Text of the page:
A350 centre fuselage frame to be built by Spirit AeroSystems

Airbus S.A.S. Logo Airbus has awarded the contract for the design and manufacture of the lower composite centre fuselage frame (fuselage section 15) of its new A350 XWB aircraft to U.S. company Spirit AeroSystems of Wichita, Kansas. The contract is one of many announced recently for the newest member of the Airbus fleet, and is further evidence of Airbus’ commitment to growing its development and manufacturing activities around the world.

Airbus has restructured its industrial set-up to focus on core activities. As a result, the company is optimizing its global foundation by developing and consolidating its robust supply chain. For the A350, around 50 percent of the aero-structures work will be outsourced to risk-sharing partners. Airbus is awarding large work packages to tier-1 suppliers, such as Spirit, in return for a better distribution of future investment, risks and opportunities.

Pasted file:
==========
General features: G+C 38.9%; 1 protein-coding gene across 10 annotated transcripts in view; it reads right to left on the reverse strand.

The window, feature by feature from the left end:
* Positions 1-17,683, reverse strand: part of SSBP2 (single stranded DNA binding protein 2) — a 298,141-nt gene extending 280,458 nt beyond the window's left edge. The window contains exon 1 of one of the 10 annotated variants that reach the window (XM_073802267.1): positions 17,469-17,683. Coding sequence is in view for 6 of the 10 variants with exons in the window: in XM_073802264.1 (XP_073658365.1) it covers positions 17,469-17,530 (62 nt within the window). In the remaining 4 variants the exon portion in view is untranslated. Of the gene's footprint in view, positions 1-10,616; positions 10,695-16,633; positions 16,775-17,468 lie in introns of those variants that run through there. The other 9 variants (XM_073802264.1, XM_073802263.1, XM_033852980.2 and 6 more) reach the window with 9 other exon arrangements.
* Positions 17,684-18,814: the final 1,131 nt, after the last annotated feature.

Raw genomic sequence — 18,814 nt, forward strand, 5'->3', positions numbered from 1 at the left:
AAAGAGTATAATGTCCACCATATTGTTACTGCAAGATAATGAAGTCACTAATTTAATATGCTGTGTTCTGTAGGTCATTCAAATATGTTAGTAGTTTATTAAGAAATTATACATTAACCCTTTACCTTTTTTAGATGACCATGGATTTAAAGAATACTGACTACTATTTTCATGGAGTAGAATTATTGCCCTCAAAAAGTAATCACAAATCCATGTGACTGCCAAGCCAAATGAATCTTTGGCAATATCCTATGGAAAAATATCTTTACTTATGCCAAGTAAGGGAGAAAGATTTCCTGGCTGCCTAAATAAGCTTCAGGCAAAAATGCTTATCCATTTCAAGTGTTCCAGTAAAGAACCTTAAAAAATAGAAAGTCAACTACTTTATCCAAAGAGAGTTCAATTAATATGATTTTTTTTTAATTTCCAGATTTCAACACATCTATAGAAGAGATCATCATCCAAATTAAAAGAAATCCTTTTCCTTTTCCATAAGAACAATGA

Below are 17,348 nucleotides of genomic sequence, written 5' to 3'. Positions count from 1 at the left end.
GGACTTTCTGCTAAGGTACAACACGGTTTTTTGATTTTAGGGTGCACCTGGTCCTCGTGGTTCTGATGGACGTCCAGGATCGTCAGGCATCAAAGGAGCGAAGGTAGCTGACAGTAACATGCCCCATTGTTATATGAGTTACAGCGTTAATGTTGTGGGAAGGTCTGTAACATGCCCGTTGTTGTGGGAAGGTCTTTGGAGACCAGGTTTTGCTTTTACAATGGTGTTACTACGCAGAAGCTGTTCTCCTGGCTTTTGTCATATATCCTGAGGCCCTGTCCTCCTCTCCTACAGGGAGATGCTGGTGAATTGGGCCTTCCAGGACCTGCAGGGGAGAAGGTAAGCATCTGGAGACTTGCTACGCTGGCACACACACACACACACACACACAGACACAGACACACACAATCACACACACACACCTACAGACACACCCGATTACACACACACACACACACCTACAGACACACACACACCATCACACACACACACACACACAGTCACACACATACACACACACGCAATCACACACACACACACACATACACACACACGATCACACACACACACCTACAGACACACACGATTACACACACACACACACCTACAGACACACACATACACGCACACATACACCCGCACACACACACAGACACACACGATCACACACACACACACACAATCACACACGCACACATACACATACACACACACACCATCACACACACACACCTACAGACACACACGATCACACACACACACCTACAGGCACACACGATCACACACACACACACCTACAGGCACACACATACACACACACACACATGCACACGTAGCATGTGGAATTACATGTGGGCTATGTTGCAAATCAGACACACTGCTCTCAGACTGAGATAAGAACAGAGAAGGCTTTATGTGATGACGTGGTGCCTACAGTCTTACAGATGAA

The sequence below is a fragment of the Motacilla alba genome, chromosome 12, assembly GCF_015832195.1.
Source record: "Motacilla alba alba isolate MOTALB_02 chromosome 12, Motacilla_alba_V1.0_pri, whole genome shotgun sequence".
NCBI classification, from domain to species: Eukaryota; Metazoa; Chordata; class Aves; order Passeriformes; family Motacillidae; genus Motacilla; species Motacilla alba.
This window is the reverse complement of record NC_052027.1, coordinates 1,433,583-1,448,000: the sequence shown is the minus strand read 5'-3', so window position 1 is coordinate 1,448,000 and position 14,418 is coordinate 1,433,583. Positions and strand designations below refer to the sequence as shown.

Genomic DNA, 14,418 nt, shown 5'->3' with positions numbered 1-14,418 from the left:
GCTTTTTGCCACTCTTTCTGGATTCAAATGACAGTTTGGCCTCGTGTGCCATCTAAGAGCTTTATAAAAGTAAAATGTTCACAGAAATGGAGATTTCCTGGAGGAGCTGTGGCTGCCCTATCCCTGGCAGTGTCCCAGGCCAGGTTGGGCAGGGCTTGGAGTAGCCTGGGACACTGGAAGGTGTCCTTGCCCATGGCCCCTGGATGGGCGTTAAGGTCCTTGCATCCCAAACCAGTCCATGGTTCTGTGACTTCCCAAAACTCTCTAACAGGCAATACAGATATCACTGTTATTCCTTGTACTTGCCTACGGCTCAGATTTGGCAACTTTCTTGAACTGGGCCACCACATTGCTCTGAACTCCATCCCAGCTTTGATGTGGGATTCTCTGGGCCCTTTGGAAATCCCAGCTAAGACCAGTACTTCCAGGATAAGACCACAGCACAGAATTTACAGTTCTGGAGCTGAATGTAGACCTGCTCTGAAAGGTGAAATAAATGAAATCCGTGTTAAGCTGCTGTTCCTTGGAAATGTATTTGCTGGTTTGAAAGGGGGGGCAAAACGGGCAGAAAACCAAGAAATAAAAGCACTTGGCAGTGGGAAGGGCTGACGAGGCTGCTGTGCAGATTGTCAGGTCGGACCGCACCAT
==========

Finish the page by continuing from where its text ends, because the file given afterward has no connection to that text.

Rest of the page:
Spirit AeroSystems will produce the composite fuselage structure in a new facility to be built in North Carolina.

Spirit AeroSystems, Inc. is the world’s largest first-tier aerostructures manufacturer. The company builds several important pieces of Boeing aircraft, including the fuselage of the 737, portions of the 787 fuselage, and the cockpit (referred to as “Section 41” by Boeing) of nearly all of its airliners. Spirit’s main competition comes from Vought Aircraft Industries, Goodrich, Alenia, and Kawasaki Heavy Industries.

Spirit formed when Boeing Commercial Airplanes sold its Wichita division to investment firm Onex. Boeing Integrated Defense Systems retained its military business in Wichita, which lies on neighboring land. The Wichita division was responsible for construction of many important aircraft in Boeing’s history, including the B-29 Superfortress, B-47 Stratojet, and B-52 Stratofortress. Spirit can trace its legacy back even further to Stearman Aircraft, which was founded on the same site. Stearman later became part of Boeing. Spirit also includes North American Aviation’s former Tulsa and McAlester facilities (both in Oklahoma.)

Source: Airbus